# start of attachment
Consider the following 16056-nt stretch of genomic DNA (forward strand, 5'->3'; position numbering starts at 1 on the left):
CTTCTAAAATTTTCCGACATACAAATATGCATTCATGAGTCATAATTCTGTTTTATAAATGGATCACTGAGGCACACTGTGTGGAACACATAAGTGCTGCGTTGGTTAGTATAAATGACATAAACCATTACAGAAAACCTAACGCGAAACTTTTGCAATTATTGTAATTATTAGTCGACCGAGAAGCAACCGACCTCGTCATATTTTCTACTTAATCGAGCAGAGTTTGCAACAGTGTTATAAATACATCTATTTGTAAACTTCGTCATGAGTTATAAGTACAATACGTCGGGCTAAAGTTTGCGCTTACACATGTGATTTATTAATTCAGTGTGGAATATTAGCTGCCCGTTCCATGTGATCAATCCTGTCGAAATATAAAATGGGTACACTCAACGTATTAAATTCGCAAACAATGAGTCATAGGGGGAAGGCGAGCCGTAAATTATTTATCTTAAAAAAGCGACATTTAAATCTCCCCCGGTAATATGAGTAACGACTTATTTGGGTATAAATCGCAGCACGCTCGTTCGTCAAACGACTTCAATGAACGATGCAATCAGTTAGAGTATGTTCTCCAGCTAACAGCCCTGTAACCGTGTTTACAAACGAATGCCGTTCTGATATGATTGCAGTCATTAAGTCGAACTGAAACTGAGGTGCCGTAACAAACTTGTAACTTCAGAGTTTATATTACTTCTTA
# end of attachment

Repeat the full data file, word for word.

Consider the following 16056-nt stretch of genomic DNA (forward strand, 5'->3'; position numbering starts at 1 on the left):
CTTCTAAAATTTTCCGACATACAAATATGCATTCATGAGTCATAATTCTGTTTTATAAATGGATCACTGAGGCACACTGTGTGGAACACATAAGTGCTGCGTTGGTTAGTATAAATGACATAAACCATTACAGAAAACCTAACGCGAAACTTTTGCAATTATTGTAATTATTAGTCGACCGAGAAGCAACCGACCTCGTCATATTTTCTACTTAATCGAGCAGAGTTTGCAACAGTGTTATAAATACATCTATTTGTAAACTTCGTCATGAGTTATAAGTACAATACGTCGGGCTAAAGTTTGCGCTTACACATGTGATTTATTAATTCAGTGTGGAATATTAGCTGCCCGTTCCATGTGATCAATCCTGTCGAAATATAAAATGGGTACACTCAACGTATTAAATTCGCAAACAATGAGTCATAGGGGGAAGGCGAGCCGTAAATTATTTATCTTAAAAAAGCGACATTTAAATCTCCCCCGGTAATATGAGTAACGACTTATTTGGGTATAAATCGCAGCACGCTCGTTCGTCAAACGACTTCAATGAACGATGCAATCAGTTAGAGTATGTTCTCCAGCTAACAGCCCTGTAACCGTGTTTACAAACGAATGCCGTTCTGATATGATTGCAGTCATTAAGTCGAACTGAAACTGAGGTGCCGTAACAAACTTGTAACTTCAGAGTTTATATTACTTCTTA